Buoyed by initial praise, the book was received as a literary feat. "Fear of Flying is essentially a literary novel, a Bildungsroman with strong parallels to the Odyssey, Dante's Inferno, and the myths of Daedalus and Icarus, " judged Emily Toth in the Dictionary of Literary Biography. But when the novel came out in paperback and was available to a more general audience, the reception changed to one of scandal. Jong once noted, "There was a media frenzy…. Here was this young woman coming out of nowhere to talk about sex … the book became (popular) for extraliterary reasons." In the America in the 1970s, Fear of Flying gave voice to many readers' experiences and emotions in a way no book had before, and despite the scandal surrounding its publication, Fear of Flying became the first of Jong's best-sellers, and perhaps the book for which she is the most well-known. The volume remains a perennial favorite, and has been translated into many languages.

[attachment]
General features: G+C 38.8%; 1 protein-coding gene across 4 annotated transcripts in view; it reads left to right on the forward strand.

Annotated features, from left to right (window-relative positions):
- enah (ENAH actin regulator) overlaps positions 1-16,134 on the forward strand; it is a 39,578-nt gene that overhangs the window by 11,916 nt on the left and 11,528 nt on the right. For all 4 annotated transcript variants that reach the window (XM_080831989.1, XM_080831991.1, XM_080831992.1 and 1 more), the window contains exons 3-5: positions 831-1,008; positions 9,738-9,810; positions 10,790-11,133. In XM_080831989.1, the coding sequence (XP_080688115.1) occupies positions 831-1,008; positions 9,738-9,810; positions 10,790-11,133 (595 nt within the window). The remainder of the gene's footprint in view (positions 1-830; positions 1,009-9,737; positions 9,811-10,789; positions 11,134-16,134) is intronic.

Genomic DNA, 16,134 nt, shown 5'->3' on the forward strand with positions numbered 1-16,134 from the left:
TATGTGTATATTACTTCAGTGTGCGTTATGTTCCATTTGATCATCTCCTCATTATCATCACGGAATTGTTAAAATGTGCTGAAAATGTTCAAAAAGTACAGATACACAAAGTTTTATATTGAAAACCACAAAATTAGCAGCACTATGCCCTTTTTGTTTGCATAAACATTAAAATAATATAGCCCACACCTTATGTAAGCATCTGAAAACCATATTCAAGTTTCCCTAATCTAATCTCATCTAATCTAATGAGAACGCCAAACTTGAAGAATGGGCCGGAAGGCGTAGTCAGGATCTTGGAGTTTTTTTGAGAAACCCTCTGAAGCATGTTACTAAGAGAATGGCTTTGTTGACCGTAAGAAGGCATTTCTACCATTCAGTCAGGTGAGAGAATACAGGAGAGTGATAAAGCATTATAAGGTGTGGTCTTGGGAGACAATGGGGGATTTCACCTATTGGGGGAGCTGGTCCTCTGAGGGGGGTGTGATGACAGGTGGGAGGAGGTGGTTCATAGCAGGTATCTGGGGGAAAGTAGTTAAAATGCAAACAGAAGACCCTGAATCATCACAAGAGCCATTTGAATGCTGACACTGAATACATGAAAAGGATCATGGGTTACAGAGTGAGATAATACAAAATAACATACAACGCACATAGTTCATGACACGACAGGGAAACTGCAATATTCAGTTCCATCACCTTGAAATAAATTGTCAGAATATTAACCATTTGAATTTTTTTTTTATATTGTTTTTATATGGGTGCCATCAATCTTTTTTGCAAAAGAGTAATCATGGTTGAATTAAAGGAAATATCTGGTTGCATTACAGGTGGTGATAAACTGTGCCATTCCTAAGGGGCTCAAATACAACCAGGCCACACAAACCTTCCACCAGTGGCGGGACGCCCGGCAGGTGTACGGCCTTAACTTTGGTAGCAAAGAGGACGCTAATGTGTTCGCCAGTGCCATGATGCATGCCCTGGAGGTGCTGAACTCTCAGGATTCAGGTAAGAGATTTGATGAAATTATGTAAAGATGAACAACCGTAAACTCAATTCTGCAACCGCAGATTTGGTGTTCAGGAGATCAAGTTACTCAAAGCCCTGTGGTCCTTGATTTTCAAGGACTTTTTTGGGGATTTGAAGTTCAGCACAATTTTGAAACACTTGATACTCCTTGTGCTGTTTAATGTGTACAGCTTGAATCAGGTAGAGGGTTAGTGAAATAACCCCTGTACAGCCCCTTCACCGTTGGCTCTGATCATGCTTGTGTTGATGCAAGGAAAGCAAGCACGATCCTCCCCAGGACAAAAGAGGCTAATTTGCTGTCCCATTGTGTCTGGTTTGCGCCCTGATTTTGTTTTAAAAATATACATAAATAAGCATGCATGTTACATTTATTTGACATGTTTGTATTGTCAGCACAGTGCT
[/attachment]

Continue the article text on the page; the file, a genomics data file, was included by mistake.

After her initial success as a novelist, Jong returned to her original genre, poetry, and published her third poetry collection, Loveroot, in 1975. Two years later, as a sequel to Fear of Flying, Jong released How to Save Your Own Life. Continuing the story of Isadora Wing and her adventures, the second book did not reach the same acclaim as the first. John Leonard, writing in the New York Times Book Review, noted that How to Save Your Own Life lacks the "energy and irreverence of Fear of Flying…. Whereas the author of Fear of Flying was looking inside her own head, shuffling her fantasies, and with a manic gusto playing out her hand, the author of How to Save Your Own Life is looking over her shoulder, afraid that the critics might be gaining on her." Switching back to poetry, Jong then published two more books of verse, At the Edge of the Body (1979), a collection of metaphysical poems, and Ordinary Miracles (1983), a book about childbirth based on her own experience with the birth of her daughter Molly in 1979. Jong had divorced Allan Jong by that time, and married Jonathan Fast, a writer, in 1977.